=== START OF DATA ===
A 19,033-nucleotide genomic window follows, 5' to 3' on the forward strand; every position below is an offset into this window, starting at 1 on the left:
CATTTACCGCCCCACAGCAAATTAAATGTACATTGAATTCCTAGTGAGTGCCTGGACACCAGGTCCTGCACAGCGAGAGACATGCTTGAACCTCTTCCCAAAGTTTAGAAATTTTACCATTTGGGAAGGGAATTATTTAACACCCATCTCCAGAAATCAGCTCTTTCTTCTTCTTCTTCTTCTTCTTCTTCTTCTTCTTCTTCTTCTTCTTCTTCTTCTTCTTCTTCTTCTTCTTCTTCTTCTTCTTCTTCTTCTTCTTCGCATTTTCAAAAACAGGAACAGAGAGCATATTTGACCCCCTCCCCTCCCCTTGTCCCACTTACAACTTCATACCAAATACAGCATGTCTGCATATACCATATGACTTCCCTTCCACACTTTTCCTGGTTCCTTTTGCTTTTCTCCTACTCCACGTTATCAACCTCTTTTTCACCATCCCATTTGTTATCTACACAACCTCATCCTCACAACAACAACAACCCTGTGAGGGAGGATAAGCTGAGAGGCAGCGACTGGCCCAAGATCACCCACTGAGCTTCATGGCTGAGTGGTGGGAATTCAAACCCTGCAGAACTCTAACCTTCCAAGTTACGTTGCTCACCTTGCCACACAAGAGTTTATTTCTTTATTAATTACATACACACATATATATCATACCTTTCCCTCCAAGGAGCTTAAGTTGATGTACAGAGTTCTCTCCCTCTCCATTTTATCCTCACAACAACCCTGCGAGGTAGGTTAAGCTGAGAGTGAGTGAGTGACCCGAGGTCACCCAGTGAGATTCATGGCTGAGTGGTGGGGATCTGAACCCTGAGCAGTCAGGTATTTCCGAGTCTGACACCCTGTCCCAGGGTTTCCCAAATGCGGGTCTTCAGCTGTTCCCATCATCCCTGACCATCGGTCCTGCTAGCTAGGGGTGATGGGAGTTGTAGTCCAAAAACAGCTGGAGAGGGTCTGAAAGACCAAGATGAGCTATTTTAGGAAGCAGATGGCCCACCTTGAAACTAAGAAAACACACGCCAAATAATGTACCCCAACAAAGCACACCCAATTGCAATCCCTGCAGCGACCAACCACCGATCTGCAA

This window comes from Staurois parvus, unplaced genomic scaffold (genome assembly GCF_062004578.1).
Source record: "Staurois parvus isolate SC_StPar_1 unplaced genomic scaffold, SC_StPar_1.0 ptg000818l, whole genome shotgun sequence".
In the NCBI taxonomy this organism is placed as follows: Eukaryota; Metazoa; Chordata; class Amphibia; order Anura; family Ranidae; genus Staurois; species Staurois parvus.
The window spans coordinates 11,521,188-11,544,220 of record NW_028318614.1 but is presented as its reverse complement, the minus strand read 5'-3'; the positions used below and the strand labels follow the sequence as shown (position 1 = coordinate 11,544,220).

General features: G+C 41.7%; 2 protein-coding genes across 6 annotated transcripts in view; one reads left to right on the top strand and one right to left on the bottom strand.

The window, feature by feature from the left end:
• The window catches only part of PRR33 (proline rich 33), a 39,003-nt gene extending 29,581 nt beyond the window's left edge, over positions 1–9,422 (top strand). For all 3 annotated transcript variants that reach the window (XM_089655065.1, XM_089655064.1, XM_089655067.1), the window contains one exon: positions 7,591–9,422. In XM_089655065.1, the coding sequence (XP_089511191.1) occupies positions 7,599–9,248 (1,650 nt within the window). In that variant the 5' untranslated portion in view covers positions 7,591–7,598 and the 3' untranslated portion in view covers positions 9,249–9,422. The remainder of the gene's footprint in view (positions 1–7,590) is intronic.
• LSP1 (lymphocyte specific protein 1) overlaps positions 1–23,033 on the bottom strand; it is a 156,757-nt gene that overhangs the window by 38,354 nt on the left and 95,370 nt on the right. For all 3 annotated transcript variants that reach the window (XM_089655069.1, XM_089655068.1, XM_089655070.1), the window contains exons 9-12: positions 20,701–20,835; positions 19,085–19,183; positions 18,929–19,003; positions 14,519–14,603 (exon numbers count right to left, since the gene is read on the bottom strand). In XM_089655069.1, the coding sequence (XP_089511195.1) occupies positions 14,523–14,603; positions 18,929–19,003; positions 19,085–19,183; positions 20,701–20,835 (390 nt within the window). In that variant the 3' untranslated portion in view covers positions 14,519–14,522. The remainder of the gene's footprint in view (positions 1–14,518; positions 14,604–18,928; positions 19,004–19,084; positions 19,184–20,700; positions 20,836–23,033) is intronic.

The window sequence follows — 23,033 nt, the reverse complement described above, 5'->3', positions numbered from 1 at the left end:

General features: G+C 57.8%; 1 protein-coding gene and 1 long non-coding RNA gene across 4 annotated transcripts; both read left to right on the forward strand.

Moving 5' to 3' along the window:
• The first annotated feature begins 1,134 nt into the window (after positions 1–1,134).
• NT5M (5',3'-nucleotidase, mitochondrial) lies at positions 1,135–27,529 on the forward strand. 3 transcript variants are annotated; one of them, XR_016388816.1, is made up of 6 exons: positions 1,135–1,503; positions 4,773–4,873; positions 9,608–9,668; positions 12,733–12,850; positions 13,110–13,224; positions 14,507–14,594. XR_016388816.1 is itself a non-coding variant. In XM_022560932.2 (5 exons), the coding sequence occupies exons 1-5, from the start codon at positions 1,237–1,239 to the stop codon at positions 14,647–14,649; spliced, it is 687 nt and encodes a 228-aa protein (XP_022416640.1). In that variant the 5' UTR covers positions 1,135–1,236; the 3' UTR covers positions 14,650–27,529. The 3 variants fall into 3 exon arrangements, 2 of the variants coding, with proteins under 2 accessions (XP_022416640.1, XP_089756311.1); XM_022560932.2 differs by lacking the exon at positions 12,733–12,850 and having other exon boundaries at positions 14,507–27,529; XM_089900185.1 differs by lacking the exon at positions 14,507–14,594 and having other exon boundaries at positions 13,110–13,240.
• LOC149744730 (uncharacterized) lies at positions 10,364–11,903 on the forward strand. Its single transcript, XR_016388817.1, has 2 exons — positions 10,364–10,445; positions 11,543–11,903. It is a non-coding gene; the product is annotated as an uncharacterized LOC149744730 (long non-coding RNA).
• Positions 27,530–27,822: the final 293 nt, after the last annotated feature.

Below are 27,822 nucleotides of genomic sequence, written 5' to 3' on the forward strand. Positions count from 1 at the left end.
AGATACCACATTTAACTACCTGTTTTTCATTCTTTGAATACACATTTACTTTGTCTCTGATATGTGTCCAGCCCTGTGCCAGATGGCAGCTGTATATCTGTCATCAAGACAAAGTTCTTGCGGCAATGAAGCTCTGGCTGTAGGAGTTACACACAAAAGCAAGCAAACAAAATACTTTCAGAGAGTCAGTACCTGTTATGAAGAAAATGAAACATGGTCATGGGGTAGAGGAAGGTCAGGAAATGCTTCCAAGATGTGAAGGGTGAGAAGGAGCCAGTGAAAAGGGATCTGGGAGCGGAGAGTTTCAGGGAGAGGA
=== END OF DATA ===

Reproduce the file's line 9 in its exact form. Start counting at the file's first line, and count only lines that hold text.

• The window catches only part of PRR33 (proline rich 33), a 39,003-nt gene extending 29,581 nt beyond the window's left edge, over positions 1–9,422 (top strand). For all 3 annotated transcript variants that reach the window (XM_089655065.1, XM_089655064.1, XM_089655067.1), the window contains one exon: positions 7,591–9,422. In XM_089655065.1, the coding sequence (XP_089511191.1) occupies positions 7,599–9,248 (1,650 nt within the window). In that variant the 5' untranslated portion in view covers positions 7,591–7,598 and the 3' untranslated portion in view covers positions 9,249–9,422. The remainder of the gene's footprint in view (positions 1–7,590) is intronic.